Ring Gauge: 60
Wrapper: Connecticut (Ecuador)
Country of Origin: Nicaragua
Price: Around $7.00
The Nub line of cigars is a creation of Sam Leccia, a former sales representative for the Oliva brand. In mid 2007 the idea of the Nub was pitched to the no nonsense Oliva Family and they were more than skeptical. After having smoked numerous samples the excitement began to grow on them and the line went into production.
Nub cigars are set to go live with numerous launch events starting in April. The man behind the blend, Sam, will be present for each launch event to speak with the attendees as well as roll some cigars to show what the Nub is all about.
The very first thing that stands out about the cigar is its girth. With such a large ring gauge of 60 ( 0.9375 inches in diameter) and its short length of 4 inches, it feels a little strange when held. As the cigar was handled more, I found the wrapper to be smooth with only a few small veins. When held to the light its oily sheen was easily noticed.
When pinched, the Nub Connecticut felt firm from head to foot. The aroma on the wrapper and at the foot was a mild peppercorn scent which did not carry through into the pre light flavor once the head of the cigar was opened up. The draw of the cigar was excellent with some minor resistance which kept me from over puffing.
After a lengthy toasting and lighting process (keep in mind this is a lot of cigar to get burning) the burn was even and produced a generous amount of smoke. The first few puffs felt a little awkward due to the sheer size of the stick, but after just a few short minutes I quickly became accustomed to the large ring gauge and began to appreciate the cool and rich smoke it produced.
The first third of my Nub Connecticut kicked off as a mild to medium bodied smoke with a smooth finish which was both soft and short on the palate. The base flavor is very interesting in that it doesn’t take any time at all to get warmed up and start producing deep, rich flavors.
The core component of the flavor profile at this junction of the smoke was that of the Connecticut wrapper. I immediately noticed a buttery toast sort of flavor that began to make me salivate. I also picked up a wood flavor as well as a blush or rose wine flavor, which I found to be the mildest yet most interesting flavor in the bunch.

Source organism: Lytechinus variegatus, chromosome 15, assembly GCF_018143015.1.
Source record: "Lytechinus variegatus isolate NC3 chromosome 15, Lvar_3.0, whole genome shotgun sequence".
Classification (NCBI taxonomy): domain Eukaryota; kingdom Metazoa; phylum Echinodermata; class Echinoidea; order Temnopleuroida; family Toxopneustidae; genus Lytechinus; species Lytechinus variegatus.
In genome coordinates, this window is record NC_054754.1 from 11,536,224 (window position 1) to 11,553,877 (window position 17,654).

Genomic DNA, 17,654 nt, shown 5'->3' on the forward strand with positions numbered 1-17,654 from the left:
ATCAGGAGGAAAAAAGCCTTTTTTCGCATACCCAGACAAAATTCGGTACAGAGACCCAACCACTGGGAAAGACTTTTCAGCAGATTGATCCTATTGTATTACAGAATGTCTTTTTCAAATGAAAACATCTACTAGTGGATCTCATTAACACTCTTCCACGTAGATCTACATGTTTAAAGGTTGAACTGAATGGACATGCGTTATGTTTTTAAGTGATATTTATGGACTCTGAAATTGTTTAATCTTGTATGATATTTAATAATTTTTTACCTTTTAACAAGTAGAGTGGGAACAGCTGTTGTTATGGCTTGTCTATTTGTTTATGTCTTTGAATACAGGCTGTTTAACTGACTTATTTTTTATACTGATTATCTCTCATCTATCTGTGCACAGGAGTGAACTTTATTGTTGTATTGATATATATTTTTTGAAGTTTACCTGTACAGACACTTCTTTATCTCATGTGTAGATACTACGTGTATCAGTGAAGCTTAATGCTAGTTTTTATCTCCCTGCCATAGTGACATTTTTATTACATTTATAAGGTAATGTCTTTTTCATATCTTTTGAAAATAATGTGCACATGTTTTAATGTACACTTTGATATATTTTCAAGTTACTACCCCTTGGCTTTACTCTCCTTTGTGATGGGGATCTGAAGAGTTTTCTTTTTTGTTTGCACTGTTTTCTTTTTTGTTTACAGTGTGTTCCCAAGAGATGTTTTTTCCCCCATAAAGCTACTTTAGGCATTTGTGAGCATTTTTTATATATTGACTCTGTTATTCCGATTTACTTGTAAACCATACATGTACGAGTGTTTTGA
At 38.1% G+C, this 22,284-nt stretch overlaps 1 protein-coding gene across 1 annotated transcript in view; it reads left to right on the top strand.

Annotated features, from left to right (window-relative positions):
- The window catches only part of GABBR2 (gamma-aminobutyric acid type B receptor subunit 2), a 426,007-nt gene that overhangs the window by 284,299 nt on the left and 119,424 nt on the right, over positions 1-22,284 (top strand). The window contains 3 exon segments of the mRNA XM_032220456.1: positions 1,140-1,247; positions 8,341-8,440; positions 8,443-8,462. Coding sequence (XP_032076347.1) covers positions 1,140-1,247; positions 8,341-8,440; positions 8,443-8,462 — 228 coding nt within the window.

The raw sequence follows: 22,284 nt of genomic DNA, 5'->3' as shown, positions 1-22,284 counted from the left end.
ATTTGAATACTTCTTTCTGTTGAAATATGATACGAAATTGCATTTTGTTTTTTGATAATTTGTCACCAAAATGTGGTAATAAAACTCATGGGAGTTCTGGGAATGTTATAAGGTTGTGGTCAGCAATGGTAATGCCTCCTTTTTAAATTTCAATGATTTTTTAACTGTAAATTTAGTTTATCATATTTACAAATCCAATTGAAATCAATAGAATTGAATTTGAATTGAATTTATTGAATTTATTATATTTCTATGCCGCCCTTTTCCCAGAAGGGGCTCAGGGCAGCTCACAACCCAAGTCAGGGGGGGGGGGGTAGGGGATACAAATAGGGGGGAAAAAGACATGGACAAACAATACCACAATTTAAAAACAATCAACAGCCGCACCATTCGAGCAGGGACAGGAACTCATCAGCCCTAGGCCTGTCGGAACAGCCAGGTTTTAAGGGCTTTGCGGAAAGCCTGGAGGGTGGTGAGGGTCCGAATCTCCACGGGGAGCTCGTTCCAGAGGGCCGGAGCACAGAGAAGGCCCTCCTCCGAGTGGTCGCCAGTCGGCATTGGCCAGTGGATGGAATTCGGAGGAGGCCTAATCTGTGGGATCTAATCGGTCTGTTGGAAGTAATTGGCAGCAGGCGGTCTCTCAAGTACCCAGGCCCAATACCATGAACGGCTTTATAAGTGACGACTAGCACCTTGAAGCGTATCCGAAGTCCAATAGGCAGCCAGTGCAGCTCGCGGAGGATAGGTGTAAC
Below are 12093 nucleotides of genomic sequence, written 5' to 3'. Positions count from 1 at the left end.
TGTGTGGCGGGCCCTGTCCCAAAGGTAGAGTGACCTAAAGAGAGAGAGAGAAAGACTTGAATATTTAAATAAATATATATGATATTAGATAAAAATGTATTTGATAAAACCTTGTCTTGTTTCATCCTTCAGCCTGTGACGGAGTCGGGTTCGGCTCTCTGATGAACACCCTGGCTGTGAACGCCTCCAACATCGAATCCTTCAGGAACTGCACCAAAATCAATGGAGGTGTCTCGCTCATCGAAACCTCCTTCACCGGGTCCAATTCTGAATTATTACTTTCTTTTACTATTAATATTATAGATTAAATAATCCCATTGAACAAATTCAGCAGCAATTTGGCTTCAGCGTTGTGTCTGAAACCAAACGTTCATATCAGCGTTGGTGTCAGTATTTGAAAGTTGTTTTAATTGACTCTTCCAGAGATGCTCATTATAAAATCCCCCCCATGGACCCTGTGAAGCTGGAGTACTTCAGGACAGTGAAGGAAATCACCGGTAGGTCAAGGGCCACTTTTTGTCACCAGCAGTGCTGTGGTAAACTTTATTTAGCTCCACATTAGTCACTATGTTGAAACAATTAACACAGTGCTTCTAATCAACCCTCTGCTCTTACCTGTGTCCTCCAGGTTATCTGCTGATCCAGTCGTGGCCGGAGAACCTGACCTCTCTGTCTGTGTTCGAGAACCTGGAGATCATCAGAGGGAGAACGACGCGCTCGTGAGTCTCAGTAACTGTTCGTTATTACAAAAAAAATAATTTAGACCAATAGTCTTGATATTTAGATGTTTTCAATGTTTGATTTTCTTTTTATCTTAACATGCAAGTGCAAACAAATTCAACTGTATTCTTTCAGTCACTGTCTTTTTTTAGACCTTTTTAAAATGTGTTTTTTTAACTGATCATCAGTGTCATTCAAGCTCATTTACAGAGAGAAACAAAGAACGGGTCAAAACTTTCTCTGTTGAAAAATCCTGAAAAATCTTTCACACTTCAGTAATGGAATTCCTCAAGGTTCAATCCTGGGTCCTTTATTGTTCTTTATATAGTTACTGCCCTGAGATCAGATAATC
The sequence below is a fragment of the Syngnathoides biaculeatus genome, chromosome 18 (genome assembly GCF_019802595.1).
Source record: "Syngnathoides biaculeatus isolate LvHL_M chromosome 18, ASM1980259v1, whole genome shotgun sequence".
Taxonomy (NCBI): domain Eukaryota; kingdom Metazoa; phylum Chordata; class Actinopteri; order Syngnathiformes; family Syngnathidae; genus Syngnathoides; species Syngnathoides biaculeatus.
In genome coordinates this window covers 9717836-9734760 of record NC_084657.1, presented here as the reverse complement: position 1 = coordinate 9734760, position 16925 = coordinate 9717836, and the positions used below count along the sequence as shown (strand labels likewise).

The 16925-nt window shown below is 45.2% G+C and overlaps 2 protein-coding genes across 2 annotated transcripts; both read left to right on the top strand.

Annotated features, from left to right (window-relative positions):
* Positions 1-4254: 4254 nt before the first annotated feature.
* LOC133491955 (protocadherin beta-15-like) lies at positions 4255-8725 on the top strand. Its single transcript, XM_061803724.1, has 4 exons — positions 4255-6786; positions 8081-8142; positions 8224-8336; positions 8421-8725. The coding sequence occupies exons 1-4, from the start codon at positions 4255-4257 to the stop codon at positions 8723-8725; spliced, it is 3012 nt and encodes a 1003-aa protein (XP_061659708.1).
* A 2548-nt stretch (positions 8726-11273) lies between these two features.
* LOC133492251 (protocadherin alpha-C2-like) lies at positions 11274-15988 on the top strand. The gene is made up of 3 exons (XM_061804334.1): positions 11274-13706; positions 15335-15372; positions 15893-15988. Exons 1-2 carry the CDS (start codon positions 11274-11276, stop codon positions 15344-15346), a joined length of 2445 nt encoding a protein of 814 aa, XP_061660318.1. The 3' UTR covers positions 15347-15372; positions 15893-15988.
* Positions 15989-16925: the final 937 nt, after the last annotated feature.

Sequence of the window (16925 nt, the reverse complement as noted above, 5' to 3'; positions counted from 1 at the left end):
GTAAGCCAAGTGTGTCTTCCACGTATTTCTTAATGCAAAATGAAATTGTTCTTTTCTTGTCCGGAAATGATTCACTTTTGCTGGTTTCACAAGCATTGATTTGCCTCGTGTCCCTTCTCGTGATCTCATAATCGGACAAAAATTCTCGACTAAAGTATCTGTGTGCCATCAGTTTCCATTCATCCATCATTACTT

After an hour of smoking I found myself at the second third of my Nub 460 Connecticut. The body at this point was now firmly seated in the medium spectrum and in doing so, made a slow and steady transition that was difficult to notice until after the transition was finished. The finish remained light on the palate while remaining short and smooth.
The flavor profile at this point did not go through much of a change as far as distinct flavors are concerned. Each individual flavor seemed to develop more complexity. For instance, the blush or rose wine flavor that was mild in the first third, remained mild but developed more sweetness. The buttery toast sort of flavor came off a little richer, more along the lines of something like a Ritz cracker. The wood was still a generic sort of wood flavor but picked up more cedar like flavors. When all of these flavors began to develop into more than they were originally, the cigar became tediously more complex.
The burning characteristics of the cigar were very well behaved. The ash was very light in color while holding a firm shape. The burn line was both thin and even while producing a medium volume of resting smoke that did not offend. Each puff produced a generous supply of cool and thick smoke which was easily passed through the sinuses.
As I came close to the two hour mark, I found myself into the final third of my Nub 460 Connecticut. The body remains in the medium spectrum and seems to have come to a plateau. The finish has built slightly and is a touch heavier on the palate while remaining smooth.
The subtle and enjoyable flavors of the first and second third are beginning to fade and are replaced by a pepper and spice flavor that is prominent when the smoke is blown through the sinuses. The pepper and spice make up that Dale Roush coined “Nic Zing” and make for a pleasant end to a very enjoyable smoke.
As the cigar burns down to the nub, it begins to get a little warm on the fingers and requires the smoking pace to be slowed a bit. Even while warm on the fingers the smoke doesn’t burn the tongue and mouth creating a harsh flavor.
Overall I think that this was a very enjoyable cigar. With its short length and large ring gauge it isn’t nearly as unwieldy as many other cigars that contain this much tobacco. In fact, packed in its small size it holds more tobacco, by weight, than a 52 x 8.00 Presidente, which makes it both cool burning and easy to smoke.
I would definitely recommend getting out to an event in April before CA gets their hands on it and makes it difficult to get ahold of.
Sam, thank you for the opportunity to do a pre-release review. I greatly appreciate the offer and very much look forward to smoking many more in the future.